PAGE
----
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This article is part of the supplement: Eighth International Conference on Bioinformatics (InCoB2009): Bioinformatics

Open Access Proceedings

Protein comparison at the domain architecture level

Byungwook Lee1 and Doheon Lee2

Author Affiliations

1 Korean BioInformation Center, KRIBB, Daejeon 305-806, Korea

2 Department of Bio and Brain Engineering, KAIST, Daejeon 305-701, Korea

BMC Bioinformatics 2009, 10(Suppl 15):S5  doi:10.1186/1471-2105-10-S15-S5

Published: 3 December 2009



The general method used to determine the function of newly discovered proteins is to transfer annotations from well-characterized homologous proteins. The process of selecting homologous proteins can largely be classified into sequence-based and domain-based approaches. Domain-based methods have several advantages for identifying distant homology and homology among proteins with multiple domains, as compared to sequence-based methods. However, these methods are challenged by large families defined by 'promiscuous' (or 'mobile') domains.


Here we present a measure, called Weighed Domain Architecture Comparison (WDAC), of domain architecture similarity, which can be used to identify homolog of multidomain proteins. To distinguish these promiscuous domains from conventional protein domains, we assigned a weight score to Pfam domain extracted from RefSeq proteins, based on its abundance and versatility. To measure the similarity of two domain architectures, cosine similarity (a similarity measure used in information retrieval) is used. We combined sequence similarity with domain architecture comparisons to identify proteins belonging to the same domain architecture. Using human and nematode proteomes, we compared WDAC with an unweighted domain architecture method (DAC) to evaluate the effectiveness of domain weight scores. We found that WDAC is better at identifying homology among multidomain proteins.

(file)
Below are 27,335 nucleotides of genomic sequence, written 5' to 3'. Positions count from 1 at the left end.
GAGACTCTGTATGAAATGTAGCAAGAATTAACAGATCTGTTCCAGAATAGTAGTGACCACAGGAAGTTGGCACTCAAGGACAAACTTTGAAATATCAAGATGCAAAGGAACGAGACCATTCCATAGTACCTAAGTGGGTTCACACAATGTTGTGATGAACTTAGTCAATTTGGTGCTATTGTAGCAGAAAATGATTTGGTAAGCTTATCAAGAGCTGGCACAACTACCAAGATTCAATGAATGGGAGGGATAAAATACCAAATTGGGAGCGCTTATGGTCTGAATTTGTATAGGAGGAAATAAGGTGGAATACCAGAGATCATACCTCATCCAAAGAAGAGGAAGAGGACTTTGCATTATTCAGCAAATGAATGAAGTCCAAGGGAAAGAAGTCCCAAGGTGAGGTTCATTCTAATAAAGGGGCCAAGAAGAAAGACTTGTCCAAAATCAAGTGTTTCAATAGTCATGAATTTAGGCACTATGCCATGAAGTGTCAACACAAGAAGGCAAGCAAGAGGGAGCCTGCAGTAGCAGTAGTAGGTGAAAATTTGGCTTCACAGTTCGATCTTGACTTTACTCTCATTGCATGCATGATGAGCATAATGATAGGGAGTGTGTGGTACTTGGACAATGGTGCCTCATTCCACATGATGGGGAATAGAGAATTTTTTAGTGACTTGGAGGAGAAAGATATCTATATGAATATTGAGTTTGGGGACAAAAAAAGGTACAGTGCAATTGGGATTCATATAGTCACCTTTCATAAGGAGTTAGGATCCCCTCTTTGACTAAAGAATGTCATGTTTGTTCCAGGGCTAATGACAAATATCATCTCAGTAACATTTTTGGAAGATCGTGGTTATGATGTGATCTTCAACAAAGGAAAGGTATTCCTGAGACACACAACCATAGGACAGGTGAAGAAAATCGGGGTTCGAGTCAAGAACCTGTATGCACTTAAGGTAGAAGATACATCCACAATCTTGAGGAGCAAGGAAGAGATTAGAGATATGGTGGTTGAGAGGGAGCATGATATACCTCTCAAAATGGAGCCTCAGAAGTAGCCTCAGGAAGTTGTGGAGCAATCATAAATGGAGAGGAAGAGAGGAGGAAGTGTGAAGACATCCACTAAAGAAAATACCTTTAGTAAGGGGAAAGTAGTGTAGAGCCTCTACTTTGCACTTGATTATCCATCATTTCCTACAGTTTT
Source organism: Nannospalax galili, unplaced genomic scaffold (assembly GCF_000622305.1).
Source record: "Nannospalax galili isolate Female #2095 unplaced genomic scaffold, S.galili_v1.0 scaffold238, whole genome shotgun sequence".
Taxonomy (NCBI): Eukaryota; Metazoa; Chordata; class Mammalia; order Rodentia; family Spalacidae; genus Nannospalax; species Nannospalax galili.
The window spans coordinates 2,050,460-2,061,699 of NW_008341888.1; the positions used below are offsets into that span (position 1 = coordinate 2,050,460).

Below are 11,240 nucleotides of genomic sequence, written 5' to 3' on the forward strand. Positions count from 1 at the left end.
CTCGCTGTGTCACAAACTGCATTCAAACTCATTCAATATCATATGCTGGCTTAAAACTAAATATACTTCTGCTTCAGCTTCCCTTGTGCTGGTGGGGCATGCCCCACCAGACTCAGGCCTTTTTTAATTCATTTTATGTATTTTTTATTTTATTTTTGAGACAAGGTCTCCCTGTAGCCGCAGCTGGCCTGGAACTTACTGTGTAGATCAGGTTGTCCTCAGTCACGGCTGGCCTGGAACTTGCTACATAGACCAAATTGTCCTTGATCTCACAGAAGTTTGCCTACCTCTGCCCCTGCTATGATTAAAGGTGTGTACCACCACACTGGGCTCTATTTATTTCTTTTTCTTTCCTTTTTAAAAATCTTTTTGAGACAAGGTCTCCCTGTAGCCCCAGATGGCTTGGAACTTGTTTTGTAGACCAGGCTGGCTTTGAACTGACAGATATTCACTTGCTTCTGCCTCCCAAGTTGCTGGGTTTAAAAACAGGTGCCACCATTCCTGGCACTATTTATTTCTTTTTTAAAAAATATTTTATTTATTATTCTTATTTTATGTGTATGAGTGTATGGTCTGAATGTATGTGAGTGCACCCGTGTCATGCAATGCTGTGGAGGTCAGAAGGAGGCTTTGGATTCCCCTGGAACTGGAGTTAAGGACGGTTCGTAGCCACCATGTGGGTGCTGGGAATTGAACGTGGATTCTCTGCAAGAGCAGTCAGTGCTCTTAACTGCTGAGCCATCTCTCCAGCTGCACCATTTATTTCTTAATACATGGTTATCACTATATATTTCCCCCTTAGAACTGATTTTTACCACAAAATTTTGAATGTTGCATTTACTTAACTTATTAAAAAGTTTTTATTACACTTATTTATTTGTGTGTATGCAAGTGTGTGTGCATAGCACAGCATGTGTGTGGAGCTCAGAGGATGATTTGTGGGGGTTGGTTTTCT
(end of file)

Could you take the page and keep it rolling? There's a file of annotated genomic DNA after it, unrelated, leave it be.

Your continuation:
Our analysis indicates that considering domain weight scores in domain architecture comparisons improves protein homology identification. We developed a web-based server to allow users to compare their proteins with protein domain architectures.